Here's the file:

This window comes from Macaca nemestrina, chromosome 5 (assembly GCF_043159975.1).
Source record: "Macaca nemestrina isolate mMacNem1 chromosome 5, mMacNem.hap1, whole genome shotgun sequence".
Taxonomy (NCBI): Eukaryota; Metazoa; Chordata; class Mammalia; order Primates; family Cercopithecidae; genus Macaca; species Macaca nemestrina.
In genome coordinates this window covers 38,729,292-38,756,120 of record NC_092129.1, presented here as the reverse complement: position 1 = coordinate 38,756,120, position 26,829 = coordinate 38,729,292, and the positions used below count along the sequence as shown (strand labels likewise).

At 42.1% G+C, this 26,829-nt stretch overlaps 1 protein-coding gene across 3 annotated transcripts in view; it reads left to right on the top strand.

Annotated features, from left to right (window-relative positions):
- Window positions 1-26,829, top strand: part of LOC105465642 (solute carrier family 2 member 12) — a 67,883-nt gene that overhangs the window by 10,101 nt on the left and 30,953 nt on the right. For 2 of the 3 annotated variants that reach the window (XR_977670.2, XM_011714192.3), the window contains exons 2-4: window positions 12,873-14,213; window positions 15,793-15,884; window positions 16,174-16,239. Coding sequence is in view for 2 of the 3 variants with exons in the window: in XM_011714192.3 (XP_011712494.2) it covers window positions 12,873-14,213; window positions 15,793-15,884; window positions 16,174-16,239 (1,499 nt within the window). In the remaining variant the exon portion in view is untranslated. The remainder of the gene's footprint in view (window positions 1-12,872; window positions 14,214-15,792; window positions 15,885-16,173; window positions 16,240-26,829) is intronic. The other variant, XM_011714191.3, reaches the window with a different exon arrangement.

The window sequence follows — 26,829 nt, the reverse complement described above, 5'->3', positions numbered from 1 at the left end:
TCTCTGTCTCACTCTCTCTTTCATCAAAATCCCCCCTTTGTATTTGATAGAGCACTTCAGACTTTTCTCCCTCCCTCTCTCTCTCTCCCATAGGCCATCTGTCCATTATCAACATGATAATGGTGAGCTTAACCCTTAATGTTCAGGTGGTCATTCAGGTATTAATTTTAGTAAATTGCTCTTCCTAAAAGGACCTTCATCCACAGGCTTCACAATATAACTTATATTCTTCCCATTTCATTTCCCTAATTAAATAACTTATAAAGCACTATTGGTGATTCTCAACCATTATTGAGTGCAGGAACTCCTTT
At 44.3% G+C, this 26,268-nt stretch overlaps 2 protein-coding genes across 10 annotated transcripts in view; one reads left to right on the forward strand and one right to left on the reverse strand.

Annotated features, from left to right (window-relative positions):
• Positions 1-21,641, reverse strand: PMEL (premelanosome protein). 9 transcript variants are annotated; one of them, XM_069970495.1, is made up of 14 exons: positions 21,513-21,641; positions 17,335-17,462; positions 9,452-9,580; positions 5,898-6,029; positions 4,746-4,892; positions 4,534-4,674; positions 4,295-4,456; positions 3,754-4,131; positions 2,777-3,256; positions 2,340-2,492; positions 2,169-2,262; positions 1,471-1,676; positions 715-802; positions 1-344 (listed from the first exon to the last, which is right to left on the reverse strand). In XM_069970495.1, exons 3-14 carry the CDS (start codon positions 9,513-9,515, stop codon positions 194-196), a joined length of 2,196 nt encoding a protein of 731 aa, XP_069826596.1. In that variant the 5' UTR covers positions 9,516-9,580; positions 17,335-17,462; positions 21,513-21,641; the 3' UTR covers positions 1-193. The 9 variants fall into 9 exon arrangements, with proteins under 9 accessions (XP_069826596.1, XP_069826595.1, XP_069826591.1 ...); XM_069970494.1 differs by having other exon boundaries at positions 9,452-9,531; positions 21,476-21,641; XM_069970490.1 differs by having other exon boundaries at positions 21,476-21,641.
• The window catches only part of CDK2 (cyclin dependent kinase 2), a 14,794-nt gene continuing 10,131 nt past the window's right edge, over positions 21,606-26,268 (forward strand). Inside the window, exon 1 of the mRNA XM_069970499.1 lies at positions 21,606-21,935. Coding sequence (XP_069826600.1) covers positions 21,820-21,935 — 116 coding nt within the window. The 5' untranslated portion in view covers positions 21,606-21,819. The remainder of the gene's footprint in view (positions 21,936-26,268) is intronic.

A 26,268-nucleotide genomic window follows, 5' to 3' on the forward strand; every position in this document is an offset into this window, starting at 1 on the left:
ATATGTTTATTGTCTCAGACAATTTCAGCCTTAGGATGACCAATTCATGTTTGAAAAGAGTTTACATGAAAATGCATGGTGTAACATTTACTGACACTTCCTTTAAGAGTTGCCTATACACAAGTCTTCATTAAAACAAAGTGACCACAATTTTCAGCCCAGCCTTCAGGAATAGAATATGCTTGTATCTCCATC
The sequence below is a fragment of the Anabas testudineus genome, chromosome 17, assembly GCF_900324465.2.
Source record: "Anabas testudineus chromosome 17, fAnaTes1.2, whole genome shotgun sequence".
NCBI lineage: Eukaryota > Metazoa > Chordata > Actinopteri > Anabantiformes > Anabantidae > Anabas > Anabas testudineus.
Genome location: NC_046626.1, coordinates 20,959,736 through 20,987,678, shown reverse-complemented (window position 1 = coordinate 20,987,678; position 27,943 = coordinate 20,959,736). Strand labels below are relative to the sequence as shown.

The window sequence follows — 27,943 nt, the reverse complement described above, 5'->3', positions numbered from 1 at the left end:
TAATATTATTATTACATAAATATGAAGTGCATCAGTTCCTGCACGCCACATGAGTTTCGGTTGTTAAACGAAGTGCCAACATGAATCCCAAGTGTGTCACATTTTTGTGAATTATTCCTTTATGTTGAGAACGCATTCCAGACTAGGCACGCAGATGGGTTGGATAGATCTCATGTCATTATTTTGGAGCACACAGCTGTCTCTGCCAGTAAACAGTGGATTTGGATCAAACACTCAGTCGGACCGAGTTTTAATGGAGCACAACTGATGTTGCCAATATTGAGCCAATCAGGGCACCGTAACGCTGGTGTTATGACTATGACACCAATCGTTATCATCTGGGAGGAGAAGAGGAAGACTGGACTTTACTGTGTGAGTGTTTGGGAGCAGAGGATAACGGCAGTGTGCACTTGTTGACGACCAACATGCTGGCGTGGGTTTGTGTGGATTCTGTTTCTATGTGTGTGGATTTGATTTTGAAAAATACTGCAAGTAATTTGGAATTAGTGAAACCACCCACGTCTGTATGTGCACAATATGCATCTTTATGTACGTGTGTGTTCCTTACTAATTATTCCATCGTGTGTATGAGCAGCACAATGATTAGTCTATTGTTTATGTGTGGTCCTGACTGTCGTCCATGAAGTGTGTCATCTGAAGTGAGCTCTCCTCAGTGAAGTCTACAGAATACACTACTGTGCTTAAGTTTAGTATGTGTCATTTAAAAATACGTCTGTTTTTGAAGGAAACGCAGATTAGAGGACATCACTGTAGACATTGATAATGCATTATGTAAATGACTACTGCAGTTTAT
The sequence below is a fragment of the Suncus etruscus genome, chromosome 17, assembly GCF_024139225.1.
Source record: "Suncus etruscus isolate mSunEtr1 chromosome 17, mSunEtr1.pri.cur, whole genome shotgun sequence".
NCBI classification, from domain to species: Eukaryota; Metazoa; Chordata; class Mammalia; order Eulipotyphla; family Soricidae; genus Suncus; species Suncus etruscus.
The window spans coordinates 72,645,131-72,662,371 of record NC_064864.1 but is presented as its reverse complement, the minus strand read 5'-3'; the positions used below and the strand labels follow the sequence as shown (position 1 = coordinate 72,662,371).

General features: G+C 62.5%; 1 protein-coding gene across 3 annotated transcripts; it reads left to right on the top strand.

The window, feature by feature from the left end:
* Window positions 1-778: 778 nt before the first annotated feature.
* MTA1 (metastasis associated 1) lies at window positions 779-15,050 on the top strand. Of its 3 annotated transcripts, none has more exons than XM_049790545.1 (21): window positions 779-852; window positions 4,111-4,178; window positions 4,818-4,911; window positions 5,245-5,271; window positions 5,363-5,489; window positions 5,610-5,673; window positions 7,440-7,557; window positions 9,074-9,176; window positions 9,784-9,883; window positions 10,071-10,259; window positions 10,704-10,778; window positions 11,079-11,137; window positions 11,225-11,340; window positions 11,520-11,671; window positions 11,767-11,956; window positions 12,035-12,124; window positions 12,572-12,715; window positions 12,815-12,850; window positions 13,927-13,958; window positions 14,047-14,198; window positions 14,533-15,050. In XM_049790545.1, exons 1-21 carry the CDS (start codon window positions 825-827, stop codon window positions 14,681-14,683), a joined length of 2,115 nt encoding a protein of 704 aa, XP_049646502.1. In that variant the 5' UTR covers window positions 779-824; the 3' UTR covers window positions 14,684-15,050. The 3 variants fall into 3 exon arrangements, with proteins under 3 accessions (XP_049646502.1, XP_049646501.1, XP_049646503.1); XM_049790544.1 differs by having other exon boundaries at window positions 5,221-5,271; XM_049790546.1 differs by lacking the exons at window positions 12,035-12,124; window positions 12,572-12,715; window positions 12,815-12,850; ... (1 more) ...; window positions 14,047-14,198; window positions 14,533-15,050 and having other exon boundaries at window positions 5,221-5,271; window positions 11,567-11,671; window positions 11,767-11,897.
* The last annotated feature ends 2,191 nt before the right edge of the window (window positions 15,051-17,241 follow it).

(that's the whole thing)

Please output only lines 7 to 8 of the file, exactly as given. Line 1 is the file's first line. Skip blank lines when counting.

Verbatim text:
- Window positions 1-26,829, top strand: part of LOC105465642 (solute carrier family 2 member 12) — a 67,883-nt gene that overhangs the window by 10,101 nt on the left and 30,953 nt on the right. For 2 of the 3 annotated variants that reach the window (XR_977670.2, XM_011714192.3), the window contains exons 2-4: window positions 12,873-14,213; window positions 15,793-15,884; window positions 16,174-16,239. Coding sequence is in view for 2 of the 3 variants with exons in the window: in XM_011714192.3 (XP_011712494.2) it covers window positions 12,873-14,213; window positions 15,793-15,884; window positions 16,174-16,239 (1,499 nt within the window). In the remaining variant the exon portion in view is untranslated. The remainder of the gene's footprint in view (window positions 1-12,872; window positions 14,214-15,792; window positions 15,885-16,173; window positions 16,240-26,829) is intronic. The other variant, XM_011714191.3, reaches the window with a different exon arrangement.

The window sequence follows — 26,829 nt, the reverse complement described above, 5'->3', positions numbered from 1 at the left end: